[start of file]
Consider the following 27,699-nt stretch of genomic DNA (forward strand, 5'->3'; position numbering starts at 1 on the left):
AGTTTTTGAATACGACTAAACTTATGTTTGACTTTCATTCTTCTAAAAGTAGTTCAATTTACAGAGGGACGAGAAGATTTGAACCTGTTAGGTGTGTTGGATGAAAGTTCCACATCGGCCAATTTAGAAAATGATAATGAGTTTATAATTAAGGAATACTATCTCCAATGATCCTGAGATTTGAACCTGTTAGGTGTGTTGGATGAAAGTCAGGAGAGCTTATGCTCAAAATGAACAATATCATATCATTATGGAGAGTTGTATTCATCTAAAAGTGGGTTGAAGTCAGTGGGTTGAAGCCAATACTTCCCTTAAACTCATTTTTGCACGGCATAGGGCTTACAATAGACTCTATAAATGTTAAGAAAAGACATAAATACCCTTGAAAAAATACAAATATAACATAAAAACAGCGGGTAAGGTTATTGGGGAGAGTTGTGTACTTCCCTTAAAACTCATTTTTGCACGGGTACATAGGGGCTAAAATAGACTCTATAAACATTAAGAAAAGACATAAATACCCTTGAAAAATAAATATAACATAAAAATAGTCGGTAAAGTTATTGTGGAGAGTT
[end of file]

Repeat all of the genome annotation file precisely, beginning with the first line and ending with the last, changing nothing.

Consider the following 27,699-nt stretch of genomic DNA (forward strand, 5'->3'; position numbering starts at 1 on the left):
AGTTTTTGAATACGACTAAACTTATGTTTGACTTTCATTCTTCTAAAAGTAGTTCAATTTACAGAGGGACGAGAAGATTTGAACCTGTTAGGTGTGTTGGATGAAAGTTCCACATCGGCCAATTTAGAAAATGATAATGAGTTTATAATTAAGGAATACTATCTCCAATGATCCTGAGATTTGAACCTGTTAGGTGTGTTGGATGAAAGTCAGGAGAGCTTATGCTCAAAATGAACAATATCATATCATTATGGAGAGTTGTATTCATCTAAAAGTGGGTTGAAGTCAGTGGGTTGAAGCCAATACTTCCCTTAAACTCATTTTTGCACGGCATAGGGCTTACAATAGACTCTATAAATGTTAAGAAAAGACATAAATACCCTTGAAAAAATACAAATATAACATAAAAACAGCGGGTAAGGTTATTGGGGAGAGTTGTGTACTTCCCTTAAAACTCATTTTTGCACGGGTACATAGGGGCTAAAATAGACTCTATAAACATTAAGAAAAGACATAAATACCCTTGAAAAATAAATATAACATAAAAATAGTCGGTAAAGTTATTGTGGAGAGTT